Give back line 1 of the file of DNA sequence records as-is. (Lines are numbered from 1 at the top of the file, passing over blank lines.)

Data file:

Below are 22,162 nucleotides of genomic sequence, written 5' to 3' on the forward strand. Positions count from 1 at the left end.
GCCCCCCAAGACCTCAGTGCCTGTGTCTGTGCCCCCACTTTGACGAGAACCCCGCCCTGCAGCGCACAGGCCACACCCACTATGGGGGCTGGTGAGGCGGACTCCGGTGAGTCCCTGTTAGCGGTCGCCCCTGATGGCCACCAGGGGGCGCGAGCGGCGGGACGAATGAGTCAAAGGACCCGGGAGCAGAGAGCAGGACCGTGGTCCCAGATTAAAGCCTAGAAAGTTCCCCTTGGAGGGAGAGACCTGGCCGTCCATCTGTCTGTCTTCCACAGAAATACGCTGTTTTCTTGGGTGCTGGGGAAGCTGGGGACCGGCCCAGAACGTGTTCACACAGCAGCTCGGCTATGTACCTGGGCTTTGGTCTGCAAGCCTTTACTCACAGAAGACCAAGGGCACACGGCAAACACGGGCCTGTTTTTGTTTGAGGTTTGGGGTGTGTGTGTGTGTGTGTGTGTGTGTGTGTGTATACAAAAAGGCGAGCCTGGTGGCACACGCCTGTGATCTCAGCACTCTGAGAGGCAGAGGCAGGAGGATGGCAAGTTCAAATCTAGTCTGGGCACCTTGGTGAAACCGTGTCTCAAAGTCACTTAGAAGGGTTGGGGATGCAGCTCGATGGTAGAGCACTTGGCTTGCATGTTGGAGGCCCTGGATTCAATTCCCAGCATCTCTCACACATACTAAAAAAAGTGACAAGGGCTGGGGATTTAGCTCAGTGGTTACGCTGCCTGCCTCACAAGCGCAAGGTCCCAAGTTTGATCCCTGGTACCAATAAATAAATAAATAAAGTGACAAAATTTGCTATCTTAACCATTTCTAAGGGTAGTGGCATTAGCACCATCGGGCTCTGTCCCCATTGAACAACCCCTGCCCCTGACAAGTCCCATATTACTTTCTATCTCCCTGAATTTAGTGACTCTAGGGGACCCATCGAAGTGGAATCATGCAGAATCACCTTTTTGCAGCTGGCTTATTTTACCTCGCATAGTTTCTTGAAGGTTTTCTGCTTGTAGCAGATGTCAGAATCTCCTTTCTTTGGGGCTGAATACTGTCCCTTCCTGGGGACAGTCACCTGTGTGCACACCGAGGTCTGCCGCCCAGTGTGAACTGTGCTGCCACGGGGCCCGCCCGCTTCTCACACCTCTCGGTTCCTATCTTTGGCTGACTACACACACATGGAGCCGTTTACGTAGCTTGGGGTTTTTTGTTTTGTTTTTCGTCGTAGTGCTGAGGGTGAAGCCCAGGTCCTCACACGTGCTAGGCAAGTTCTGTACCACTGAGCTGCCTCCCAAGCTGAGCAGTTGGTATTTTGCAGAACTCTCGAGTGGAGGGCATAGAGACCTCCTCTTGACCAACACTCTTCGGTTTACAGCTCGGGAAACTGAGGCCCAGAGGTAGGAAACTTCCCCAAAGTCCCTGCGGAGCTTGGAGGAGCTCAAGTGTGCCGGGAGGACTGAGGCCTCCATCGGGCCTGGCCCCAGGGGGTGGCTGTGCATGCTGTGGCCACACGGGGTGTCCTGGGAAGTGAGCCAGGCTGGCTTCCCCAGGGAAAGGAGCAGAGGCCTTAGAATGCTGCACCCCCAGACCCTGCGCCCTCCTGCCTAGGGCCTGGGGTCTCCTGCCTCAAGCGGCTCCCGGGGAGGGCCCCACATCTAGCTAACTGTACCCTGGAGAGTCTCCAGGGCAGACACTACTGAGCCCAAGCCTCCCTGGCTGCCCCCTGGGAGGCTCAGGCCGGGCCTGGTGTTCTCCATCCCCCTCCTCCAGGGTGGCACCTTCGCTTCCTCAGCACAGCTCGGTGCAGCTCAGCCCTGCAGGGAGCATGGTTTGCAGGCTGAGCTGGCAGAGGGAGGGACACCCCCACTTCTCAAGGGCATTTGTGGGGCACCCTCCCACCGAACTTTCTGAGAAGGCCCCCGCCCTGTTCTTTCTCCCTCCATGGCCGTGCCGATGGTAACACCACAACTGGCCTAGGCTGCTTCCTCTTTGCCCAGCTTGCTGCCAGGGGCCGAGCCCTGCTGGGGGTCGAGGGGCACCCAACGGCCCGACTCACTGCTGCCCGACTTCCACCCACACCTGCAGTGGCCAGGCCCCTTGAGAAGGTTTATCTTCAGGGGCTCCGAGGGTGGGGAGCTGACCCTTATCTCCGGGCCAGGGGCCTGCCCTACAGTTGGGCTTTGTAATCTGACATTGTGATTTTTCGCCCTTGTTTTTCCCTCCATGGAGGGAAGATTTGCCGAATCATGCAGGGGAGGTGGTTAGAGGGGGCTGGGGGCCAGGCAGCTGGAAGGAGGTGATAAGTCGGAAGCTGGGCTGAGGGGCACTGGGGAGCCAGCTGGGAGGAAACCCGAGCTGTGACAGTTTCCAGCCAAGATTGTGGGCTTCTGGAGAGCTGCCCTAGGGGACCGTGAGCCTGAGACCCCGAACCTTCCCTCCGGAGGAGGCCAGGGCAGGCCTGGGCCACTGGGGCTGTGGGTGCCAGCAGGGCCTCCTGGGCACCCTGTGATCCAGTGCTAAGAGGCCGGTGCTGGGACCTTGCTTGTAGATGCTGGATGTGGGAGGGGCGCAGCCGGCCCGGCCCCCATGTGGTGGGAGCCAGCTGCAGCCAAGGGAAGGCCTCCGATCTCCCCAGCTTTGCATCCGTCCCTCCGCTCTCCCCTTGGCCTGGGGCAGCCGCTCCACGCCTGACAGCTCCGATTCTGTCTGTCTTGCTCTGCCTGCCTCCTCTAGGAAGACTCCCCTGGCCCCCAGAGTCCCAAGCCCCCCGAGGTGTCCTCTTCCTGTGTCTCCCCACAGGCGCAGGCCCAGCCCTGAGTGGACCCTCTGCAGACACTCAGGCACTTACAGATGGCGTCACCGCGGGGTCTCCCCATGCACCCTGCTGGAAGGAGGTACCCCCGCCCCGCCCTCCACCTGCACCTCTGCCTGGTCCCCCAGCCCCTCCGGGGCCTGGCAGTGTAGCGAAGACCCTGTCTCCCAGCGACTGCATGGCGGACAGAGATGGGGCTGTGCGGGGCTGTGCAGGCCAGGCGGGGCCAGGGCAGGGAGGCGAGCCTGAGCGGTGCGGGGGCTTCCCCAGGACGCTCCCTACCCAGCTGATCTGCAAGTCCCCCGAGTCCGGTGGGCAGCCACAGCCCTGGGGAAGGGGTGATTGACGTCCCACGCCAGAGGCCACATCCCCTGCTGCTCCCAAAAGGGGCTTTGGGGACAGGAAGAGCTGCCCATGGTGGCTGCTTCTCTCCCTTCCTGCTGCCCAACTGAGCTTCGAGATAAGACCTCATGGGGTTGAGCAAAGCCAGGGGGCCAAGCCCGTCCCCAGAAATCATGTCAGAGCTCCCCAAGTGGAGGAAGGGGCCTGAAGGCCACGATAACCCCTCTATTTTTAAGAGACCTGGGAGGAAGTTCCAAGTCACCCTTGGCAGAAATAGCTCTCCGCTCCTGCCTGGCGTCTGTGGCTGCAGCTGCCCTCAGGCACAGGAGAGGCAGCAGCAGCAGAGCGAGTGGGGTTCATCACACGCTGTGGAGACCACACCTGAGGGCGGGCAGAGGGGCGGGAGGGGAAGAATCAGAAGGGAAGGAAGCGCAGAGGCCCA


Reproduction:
Below are 22,162 nucleotides of genomic sequence, written 5' to 3' on the forward strand. Positions count from 1 at the left end.